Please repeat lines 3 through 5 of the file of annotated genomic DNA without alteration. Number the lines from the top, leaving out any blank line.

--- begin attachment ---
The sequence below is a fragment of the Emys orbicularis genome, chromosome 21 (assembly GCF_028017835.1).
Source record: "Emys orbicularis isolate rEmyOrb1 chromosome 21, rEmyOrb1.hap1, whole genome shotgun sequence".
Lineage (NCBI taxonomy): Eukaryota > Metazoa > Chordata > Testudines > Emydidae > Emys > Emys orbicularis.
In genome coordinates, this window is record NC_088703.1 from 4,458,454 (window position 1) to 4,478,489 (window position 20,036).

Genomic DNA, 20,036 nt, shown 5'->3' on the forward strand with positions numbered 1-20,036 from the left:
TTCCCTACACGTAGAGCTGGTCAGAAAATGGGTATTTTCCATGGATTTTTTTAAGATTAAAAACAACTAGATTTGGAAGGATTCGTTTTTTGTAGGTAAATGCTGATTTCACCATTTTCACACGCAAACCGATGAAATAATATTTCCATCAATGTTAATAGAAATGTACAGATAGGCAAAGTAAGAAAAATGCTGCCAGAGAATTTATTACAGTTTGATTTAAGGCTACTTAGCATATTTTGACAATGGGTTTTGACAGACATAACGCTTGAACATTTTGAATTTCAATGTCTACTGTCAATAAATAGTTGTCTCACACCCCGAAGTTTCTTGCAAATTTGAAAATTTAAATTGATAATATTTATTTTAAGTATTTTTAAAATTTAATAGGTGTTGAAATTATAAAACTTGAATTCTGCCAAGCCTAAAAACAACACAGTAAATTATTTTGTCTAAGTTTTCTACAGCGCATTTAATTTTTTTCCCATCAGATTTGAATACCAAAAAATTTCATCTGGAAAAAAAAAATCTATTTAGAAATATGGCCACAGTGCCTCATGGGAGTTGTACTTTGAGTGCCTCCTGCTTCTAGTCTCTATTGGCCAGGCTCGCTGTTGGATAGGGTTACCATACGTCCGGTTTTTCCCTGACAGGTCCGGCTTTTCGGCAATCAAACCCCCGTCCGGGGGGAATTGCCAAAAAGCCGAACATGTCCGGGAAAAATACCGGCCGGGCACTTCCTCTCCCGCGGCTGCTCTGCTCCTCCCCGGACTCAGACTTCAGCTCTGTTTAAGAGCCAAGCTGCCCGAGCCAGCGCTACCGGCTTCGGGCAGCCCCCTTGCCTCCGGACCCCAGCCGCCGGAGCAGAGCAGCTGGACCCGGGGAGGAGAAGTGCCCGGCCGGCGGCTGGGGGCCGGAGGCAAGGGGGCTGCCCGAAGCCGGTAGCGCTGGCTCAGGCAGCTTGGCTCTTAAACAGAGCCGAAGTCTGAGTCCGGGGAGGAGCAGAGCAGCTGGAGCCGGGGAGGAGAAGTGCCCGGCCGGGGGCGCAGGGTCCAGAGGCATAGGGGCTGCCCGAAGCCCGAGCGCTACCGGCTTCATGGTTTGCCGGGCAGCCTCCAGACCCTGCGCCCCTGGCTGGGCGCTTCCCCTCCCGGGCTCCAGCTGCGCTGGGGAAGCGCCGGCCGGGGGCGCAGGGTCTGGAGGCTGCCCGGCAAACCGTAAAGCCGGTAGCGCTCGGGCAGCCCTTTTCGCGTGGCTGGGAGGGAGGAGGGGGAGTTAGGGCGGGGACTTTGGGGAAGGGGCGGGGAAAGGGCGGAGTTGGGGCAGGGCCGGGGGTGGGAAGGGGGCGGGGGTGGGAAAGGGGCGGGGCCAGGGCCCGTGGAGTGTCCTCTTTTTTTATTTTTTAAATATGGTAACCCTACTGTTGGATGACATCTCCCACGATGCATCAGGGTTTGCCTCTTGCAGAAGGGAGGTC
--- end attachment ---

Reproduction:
Lineage (NCBI taxonomy): Eukaryota > Metazoa > Chordata > Testudines > Emydidae > Emys > Emys orbicularis.
In genome coordinates, this window is record NC_088703.1 from 4,458,454 (window position 1) to 4,478,489 (window position 20,036).

Genomic DNA, 20,036 nt, shown 5'->3' on the forward strand with positions numbered 1-20,036 from the left: